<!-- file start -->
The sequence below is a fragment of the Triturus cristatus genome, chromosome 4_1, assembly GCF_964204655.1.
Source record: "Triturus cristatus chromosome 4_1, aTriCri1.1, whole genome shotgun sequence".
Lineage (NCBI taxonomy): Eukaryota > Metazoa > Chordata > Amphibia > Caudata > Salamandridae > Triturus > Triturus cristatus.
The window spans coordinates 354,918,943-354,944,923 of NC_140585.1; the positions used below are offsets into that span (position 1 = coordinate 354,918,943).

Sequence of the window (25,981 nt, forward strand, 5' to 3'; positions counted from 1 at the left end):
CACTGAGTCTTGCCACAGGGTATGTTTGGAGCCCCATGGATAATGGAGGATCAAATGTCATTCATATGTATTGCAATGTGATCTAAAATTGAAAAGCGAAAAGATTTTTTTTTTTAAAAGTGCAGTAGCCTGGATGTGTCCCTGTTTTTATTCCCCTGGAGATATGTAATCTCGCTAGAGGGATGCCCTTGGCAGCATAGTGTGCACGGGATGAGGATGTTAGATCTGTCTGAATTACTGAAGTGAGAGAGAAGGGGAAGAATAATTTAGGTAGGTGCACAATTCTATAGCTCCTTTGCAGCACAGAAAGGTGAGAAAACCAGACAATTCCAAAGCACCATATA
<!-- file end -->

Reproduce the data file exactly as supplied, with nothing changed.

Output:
The sequence below is a fragment of the Triturus cristatus genome, chromosome 4_1, assembly GCF_964204655.1.
Source record: "Triturus cristatus chromosome 4_1, aTriCri1.1, whole genome shotgun sequence".
Lineage (NCBI taxonomy): Eukaryota > Metazoa > Chordata > Amphibia > Caudata > Salamandridae > Triturus > Triturus cristatus.
The window spans coordinates 354,918,943-354,944,923 of NC_140585.1; the positions used below are offsets into that span (position 1 = coordinate 354,918,943).

Sequence of the window (25,981 nt, forward strand, 5' to 3'; positions counted from 1 at the left end):
CACTGAGTCTTGCCACAGGGTATGTTTGGAGCCCCATGGATAATGGAGGATCAAATGTCATTCATATGTATTGCAATGTGATCTAAAATTGAAAAGCGAAAAGATTTTTTTTTTTAAAAGTGCAGTAGCCTGGATGTGTCCCTGTTTTTATTCCCCTGGAGATATGTAATCTCGCTAGAGGGATGCCCTTGGCAGCATAGTGTGCACGGGATGAGGATGTTAGATCTGTCTGAATTACTGAAGTGAGAGAGAAGGGGAAGAATAATTTAGGTAGGTGCACAATTCTATAGCTCCTTTGCAGCACAGAAAGGTGAGAAAACCAGACAATTCCAAAGCACCATATA